How I Spent My Summer Vacation is fine, but will it save Mel Gibson's career?

How I Spent My Summer Vacation (15)

Verdict: Mel Gibson re-invents himself

Rating: 3 Star Rating

So rock-bottom is Mel Gibson’s standing in Hollywood — I think this may have something to do with alcohol-fuelled remarks of his about politics, race and religion — that he had to fund this movie himself, and no one would grant it a cinematic release in America.

That’s pretty amazing, in view of the garbage that does get thrown at the public.

It’s also a pity, because it’s his best star vehicle since What Women Want, way back at the start of the century. 

Mexican romance: Mel Gibson and Dolores Heredia in How I Spent My Summer Vacation

Mexican romance: Mel Gibson and Dolores Heredia in How I Spent My Summer Vacation

Previously titled Get The Gringo, How I Spent My Summer Vacation is about an amoral career-criminal (Gibson) who’s thrown into a bizarre Mexican prison, where he proceeds to outsmart gang bosses, corrupt cops and assorted low-lifes.

In many ways, he’s as despicable as they are. The saving grace is that he takes pity on an endangered Hispanic ten-year-old (Kevin Hernandez) and through him, finds love with his gutsy single mother (Dolores Heredia).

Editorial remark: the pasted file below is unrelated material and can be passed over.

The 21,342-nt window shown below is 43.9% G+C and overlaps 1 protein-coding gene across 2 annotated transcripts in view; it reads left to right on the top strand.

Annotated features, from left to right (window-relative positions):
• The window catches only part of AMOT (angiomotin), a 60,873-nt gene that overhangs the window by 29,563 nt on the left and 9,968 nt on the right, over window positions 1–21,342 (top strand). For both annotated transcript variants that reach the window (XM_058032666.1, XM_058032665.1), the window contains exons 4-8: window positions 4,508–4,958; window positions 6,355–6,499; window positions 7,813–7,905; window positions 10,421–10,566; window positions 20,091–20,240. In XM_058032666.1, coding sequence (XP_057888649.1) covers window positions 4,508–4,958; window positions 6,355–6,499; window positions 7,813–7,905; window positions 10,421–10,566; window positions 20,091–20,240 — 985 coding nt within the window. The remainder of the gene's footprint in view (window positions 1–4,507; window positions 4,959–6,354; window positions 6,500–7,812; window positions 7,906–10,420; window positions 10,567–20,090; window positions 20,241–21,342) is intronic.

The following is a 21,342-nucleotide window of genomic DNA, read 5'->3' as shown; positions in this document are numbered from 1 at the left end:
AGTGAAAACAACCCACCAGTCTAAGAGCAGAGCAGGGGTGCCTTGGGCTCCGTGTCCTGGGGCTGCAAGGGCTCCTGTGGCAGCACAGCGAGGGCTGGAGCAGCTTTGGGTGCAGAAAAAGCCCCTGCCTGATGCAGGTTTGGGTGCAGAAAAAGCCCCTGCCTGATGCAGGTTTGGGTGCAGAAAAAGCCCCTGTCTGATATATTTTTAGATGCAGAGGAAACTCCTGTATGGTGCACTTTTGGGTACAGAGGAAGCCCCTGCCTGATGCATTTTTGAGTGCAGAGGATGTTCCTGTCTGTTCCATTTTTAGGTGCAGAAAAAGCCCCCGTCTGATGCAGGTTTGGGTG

The film’s outstanding element is its setting, brilliantly re-created by production designer Bernardo Trujillo and based on a real-life experiment in which prisoners were allowed to have drugs, firearms and their own families in prison, run businesses and pretty much rule the joint.

I suppose an alternative title might have been Mad Mex.

Superimposed on this is a serviceable if humdrum plot, which mainly consists of our hero killing people as bloodily as possible.

There being no greedy Zionists or sneering English aristocrats available, Gibson turns his homicidal attentions to seedy Mexicans and overweight Americans.

Unashamedly gruesome and in no way deserving of only a 15 certificate, this is a return to the action of movies like 1998’s Payback. Gibson co-wrote and co-produced with director Adrian Grunberg, and — whatever else may be said about Mel — he’s a pro.

The pace never lets up over 90 minutes, and in years gone by it would have been a hit. Now?

I think if Gibson sincerely wishes to revive his career, he should reconcile himself to a decade or two of social work and some hefty donations to Jewish charities.

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